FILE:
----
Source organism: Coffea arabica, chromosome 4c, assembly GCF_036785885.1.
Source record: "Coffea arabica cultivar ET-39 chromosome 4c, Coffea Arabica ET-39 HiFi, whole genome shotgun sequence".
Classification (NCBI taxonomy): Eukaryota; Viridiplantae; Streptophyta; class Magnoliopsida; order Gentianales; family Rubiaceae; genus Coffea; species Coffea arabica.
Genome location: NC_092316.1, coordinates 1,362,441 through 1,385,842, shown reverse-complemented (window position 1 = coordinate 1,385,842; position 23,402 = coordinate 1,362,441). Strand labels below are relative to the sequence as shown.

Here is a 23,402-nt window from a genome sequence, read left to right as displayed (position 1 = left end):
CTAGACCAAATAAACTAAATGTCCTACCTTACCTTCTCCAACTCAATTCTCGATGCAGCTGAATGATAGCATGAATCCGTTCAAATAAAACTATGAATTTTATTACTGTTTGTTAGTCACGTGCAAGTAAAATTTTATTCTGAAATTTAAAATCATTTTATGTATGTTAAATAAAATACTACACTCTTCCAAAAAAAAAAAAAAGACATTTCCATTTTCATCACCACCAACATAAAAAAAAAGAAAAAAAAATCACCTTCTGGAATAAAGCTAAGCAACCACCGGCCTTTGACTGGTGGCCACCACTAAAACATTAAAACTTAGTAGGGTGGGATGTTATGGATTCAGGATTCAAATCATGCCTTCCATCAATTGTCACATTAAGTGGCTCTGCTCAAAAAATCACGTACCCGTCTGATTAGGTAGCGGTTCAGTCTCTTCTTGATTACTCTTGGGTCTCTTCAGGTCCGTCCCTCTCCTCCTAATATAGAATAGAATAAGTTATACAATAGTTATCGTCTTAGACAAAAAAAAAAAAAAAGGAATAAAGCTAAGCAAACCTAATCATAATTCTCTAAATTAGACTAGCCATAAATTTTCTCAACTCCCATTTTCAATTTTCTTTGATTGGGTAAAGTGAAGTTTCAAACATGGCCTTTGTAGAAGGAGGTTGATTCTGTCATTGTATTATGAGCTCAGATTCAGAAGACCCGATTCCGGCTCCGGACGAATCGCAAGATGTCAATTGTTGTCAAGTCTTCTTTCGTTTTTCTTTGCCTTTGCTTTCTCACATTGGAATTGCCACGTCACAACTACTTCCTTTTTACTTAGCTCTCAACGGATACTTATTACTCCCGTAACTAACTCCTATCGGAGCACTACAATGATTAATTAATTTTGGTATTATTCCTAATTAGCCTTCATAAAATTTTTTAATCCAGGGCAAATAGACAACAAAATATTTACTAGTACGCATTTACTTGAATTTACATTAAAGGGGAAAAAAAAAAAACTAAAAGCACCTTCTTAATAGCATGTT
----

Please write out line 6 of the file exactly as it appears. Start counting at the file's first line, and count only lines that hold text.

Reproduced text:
CTAGACCAAATAAACTAAATGTCCTACCTTACCTTCTCCAACTCAATTCTCGATGCAGCTGAATGATAGCATGAATCCGTTCAAATAAAACTATGAATTTTATTACTGTTTGTTAGTCACGTGCAAGTAAAATTTTATTCTGAAATTTAAAATCATTTTATGTATGTTAAATAAAATACTACACTCTTCCAAAAAAAAAAAAAAGACATTTCCATTTTCATCACCACCAACATAAAAAAAAAGAAAAAAAAATCACCTTCTGGAATAAAGCTAAGCAACCACCGGCCTTTGACTGGTGGCCACCACTAAAACATTAAAACTTAGTAGGGTGGGATGTTATGGATTCAGGATTCAAATCATGCCTTCCATCAATTGTCACATTAAGTGGCTCTGCTCAAAAAATCACGTACCCGTCTGATTAGGTAGCGGTTCAGTCTCTTCTTGATTACTCTTGGGTCTCTTCAGGTCCGTCCCTCTCCTCCTAATATAGAATAGAATAAGTTATACAATAGTTATCGTCTTAGACAAAAAAAAAAAAAAAGGAATAAAGCTAAGCAAACCTAATCATAATTCTCTAAATTAGACTAGCCATAAATTTTCTCAACTCCCATTTTCAATTTTCTTTGATTGGGTAAAGTGAAGTTTCAAACATGGCCTTTGTAGAAGGAGGTTGATTCTGTCATTGTATTATGAGCTCAGATTCAGAAGACCCGATTCCGGCTCCGGACGAATCGCAAGATGTCAATTGTTGTCAAGTCTTCTTTCGTTTTTCTTTGCCTTTGCTTTCTCACATTGGAATTGCCACGTCACAACTACTTCCTTTTTACTTAGCTCTCAACGGATACTTATTACTCCCGTAACTAACTCCTATCGGAGCACTACAATGATTAATTAATTTTGGTATTATTCCTAATTAGCCTTCATAAAATTTTTTAATCCAGGGCAAATAGACAACAAAATATTTACTAGTACGCATTTACTTGAATTTACATTAAAGGGGAAAAAAAAAAAACTAAAAGCACCTTCTTAATAGCATGTT